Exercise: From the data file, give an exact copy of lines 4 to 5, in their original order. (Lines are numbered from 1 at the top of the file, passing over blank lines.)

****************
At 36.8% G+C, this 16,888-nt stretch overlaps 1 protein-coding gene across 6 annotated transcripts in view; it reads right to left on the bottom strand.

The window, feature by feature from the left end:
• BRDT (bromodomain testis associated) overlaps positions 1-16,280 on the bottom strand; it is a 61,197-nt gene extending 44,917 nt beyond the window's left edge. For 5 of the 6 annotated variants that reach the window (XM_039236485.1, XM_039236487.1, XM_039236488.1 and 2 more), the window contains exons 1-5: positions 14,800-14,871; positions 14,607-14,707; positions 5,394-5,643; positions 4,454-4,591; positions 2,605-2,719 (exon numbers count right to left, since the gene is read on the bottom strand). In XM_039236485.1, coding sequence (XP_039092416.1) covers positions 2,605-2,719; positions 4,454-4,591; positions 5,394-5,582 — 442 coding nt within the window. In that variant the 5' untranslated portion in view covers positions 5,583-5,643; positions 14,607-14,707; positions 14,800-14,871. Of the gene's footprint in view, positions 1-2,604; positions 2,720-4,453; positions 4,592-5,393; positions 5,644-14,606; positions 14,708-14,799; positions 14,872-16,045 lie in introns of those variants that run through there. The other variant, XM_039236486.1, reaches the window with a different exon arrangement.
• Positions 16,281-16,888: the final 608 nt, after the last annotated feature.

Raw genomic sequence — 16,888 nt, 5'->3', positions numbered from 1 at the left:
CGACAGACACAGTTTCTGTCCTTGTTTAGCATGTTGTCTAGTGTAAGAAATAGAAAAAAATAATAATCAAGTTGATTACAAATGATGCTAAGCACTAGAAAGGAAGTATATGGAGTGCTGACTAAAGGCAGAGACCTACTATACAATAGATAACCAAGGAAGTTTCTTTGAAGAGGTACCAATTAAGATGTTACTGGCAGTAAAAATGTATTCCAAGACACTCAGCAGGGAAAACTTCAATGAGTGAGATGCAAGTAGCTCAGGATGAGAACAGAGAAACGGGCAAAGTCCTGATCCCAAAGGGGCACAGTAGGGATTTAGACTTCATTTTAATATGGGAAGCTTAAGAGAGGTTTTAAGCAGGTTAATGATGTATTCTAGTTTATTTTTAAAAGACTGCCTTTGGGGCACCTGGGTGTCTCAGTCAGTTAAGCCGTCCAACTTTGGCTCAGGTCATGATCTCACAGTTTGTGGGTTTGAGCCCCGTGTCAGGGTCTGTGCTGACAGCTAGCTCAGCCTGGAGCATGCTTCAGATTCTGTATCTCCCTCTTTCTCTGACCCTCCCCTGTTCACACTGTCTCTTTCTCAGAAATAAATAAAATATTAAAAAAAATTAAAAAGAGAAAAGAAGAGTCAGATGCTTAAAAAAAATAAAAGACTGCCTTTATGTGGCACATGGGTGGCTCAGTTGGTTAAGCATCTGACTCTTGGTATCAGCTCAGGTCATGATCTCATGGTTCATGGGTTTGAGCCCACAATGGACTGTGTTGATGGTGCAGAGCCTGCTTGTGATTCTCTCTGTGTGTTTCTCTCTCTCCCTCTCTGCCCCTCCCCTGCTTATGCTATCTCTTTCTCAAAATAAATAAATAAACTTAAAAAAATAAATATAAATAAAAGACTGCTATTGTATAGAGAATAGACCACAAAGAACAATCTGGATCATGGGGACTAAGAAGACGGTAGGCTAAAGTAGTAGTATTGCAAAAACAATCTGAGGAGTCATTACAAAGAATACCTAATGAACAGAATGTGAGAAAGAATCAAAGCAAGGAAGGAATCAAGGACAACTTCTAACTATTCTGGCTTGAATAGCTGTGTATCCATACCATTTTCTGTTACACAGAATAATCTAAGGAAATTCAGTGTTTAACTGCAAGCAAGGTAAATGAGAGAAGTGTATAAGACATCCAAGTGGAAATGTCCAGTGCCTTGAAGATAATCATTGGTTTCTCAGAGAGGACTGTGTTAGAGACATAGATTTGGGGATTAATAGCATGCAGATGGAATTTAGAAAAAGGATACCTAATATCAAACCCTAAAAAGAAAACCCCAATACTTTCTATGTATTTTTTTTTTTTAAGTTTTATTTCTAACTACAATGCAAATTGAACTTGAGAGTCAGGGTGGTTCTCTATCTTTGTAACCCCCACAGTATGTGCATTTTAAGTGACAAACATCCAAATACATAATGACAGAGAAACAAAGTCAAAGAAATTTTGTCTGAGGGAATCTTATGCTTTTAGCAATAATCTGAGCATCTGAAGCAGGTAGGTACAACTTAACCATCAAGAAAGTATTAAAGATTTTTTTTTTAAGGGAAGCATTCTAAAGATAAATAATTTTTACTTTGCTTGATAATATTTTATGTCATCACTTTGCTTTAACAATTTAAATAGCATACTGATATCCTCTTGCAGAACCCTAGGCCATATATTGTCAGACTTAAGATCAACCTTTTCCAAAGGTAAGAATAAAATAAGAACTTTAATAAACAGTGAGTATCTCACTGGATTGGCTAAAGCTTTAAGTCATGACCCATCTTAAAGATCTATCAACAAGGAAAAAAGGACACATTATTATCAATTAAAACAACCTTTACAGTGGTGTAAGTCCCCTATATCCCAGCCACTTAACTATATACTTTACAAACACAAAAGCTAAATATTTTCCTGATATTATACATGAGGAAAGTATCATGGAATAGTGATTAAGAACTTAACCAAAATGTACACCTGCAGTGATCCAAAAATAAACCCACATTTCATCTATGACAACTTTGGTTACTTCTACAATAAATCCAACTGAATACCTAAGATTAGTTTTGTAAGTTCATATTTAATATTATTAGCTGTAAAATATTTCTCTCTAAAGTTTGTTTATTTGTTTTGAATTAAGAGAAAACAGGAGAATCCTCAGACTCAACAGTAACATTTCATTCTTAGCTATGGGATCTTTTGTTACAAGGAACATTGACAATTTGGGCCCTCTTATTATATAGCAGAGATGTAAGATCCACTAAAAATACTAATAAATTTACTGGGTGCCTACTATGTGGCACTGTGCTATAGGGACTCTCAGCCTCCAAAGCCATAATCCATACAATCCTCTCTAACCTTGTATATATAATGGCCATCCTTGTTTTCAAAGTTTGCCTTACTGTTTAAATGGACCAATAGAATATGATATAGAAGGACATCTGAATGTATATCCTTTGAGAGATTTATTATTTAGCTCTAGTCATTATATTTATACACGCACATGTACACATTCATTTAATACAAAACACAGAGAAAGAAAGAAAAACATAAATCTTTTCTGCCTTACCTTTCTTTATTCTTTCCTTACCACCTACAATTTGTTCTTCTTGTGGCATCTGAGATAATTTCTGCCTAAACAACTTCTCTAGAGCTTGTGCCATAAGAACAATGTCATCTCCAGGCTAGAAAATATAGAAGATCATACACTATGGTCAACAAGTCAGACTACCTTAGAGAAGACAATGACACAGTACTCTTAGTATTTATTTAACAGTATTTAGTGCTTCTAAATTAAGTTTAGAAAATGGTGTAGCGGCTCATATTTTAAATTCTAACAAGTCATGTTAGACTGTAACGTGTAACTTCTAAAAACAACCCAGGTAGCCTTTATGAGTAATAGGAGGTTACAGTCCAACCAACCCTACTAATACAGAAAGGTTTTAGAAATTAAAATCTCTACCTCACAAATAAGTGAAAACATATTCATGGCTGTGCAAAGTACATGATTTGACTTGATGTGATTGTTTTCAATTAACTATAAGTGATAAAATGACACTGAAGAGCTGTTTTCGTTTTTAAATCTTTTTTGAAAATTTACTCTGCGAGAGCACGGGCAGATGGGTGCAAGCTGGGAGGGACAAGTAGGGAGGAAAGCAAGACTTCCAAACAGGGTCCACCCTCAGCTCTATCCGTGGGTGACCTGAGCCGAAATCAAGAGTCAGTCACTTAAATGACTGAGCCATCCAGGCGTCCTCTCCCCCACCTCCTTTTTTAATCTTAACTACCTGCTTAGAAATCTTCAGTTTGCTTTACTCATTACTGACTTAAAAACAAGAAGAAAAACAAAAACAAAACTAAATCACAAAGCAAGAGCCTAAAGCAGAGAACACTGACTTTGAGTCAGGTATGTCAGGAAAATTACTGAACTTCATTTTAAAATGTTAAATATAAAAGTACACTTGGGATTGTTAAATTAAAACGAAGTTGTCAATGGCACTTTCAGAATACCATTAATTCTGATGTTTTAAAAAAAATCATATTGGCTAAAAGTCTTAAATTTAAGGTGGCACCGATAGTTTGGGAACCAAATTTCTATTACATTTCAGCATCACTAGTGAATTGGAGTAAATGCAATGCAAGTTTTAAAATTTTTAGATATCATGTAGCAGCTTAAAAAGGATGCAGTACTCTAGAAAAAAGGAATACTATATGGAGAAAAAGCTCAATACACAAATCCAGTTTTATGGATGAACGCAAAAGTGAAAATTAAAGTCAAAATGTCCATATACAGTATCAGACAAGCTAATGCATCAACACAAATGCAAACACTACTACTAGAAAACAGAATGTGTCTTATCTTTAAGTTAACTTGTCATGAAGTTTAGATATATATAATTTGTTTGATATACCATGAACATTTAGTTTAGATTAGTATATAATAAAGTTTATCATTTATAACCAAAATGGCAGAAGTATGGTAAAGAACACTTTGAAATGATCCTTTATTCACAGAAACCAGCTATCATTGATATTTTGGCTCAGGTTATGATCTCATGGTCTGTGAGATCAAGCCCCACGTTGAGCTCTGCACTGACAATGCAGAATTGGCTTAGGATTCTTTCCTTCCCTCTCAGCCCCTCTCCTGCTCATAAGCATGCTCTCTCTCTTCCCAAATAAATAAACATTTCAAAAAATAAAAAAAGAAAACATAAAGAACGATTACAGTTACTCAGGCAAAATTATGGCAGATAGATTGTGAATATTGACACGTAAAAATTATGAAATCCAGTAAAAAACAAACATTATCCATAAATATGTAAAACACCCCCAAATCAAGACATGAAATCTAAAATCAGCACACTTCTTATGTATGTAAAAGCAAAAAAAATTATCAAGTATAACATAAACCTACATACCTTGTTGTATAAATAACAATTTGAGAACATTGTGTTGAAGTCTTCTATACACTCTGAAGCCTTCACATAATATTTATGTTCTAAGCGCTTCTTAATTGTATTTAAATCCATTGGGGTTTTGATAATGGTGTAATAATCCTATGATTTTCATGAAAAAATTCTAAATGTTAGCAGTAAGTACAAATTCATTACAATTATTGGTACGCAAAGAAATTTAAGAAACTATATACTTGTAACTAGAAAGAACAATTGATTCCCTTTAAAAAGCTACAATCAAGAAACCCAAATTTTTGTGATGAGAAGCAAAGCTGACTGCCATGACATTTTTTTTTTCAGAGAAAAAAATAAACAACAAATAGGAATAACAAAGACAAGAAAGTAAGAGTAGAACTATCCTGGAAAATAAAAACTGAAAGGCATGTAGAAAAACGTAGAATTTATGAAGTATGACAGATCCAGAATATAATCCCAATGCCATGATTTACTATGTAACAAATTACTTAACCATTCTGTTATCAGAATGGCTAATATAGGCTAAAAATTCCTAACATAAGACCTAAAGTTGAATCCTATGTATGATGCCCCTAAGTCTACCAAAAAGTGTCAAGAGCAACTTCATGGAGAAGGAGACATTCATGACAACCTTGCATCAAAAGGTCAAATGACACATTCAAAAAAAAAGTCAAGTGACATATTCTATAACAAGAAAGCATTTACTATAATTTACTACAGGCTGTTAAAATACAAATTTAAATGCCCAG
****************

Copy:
• Positions 16,281-16,888: the final 608 nt, after the last annotated feature.

Raw genomic sequence — 16,888 nt, 5'->3', positions numbered from 1 at the left: